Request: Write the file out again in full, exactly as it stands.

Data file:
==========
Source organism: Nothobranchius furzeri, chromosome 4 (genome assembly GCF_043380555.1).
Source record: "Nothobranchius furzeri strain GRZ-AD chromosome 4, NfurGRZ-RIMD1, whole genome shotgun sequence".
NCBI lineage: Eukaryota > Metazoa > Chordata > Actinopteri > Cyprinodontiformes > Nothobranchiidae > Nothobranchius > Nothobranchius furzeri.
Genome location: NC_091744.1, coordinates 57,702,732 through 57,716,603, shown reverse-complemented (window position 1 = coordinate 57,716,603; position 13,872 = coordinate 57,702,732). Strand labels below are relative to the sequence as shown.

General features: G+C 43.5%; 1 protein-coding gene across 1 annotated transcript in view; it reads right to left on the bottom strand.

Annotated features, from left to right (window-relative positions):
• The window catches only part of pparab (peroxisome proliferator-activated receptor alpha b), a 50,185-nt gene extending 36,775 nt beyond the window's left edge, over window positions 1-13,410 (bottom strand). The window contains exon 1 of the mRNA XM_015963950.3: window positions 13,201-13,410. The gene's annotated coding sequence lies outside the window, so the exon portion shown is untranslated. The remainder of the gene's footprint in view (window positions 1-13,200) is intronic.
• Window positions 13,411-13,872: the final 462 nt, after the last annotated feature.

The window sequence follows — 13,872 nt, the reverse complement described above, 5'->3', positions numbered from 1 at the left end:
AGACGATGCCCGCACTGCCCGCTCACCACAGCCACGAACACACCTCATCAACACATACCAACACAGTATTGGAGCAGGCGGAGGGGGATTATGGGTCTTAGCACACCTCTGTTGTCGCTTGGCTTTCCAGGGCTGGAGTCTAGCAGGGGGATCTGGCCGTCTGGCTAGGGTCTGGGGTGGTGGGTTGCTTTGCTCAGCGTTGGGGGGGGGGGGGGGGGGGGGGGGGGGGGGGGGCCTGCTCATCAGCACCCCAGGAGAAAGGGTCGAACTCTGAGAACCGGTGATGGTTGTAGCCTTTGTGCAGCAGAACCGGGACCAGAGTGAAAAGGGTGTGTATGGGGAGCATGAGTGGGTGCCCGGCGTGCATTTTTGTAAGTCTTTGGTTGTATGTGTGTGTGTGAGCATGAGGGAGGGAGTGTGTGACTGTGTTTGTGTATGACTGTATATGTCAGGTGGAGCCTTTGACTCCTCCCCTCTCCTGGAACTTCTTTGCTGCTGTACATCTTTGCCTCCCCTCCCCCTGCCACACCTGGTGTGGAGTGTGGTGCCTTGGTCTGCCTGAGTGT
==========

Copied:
Source organism: Nothobranchius furzeri, chromosome 4 (genome assembly GCF_043380555.1).
Source record: "Nothobranchius furzeri strain GRZ-AD chromosome 4, NfurGRZ-RIMD1, whole genome shotgun sequence".
NCBI lineage: Eukaryota > Metazoa > Chordata > Actinopteri > Cyprinodontiformes > Nothobranchiidae > Nothobranchius > Nothobranchius furzeri.
Genome location: NC_091744.1, coordinates 57,702,732 through 57,716,603, shown reverse-complemented (window position 1 = coordinate 57,716,603; position 13,872 = coordinate 57,702,732). Strand labels below are relative to the sequence as shown.

General features: G+C 43.5%; 1 protein-coding gene across 1 annotated transcript in view; it reads right to left on the bottom strand.

Annotated features, from left to right (window-relative positions):
• The window catches only part of pparab (peroxisome proliferator-activated receptor alpha b), a 50,185-nt gene extending 36,775 nt beyond the window's left edge, over window positions 1-13,410 (bottom strand). The window contains exon 1 of the mRNA XM_015963950.3: window positions 13,201-13,410. The gene's annotated coding sequence lies outside the window, so the exon portion shown is untranslated. The remainder of the gene's footprint in view (window positions 1-13,200) is intronic.
• Window positions 13,411-13,872: the final 462 nt, after the last annotated feature.

The window sequence follows — 13,872 nt, the reverse complement described above, 5'->3', positions numbered from 1 at the left end:
AGACGATGCCCGCACTGCCCGCTCACCACAGCCACGAACACACCTCATCAACACATACCAACACAGTATTGGAGCAGGCGGAGGGGGATTATGGGTCTTAGCACACCTCTGTTGTCGCTTGGCTTTCCAGGGCTGGAGTCTAGCAGGGGGATCTGGCCGTCTGGCTAGGGTCTGGGGTGGTGGGTTGCTTTGCTCAGCGTTGGGGGGGGGGGGGGGGGGGGGGGGGGGGGGGGGCCTGCTCATCAGCACCCCAGGAGAAAGGGTCGAACTCTGAGAACCGGTGATGGTTGTAGCCTTTGTGCAGCAGAACCGGGACCAGAGTGAAAAGGGTGTGTATGGGGAGCATGAGTGGGTGCCCGGCGTGCATTTTTGTAAGTCTTTGGTTGTATGTGTGTGTGTGAGCATGAGGGAGGGAGTGTGTGACTGTGTTTGTGTATGACTGTATATGTCAGGTGGAGCCTTTGACTCCTCCCCTCTCCTGGAACTTCTTTGCTGCTGTACATCTTTGCCTCCCCTCCCCCTGCCACACCTGGTGTGGAGTGTGGTGCCTTGGTCTGCCTGAGTGT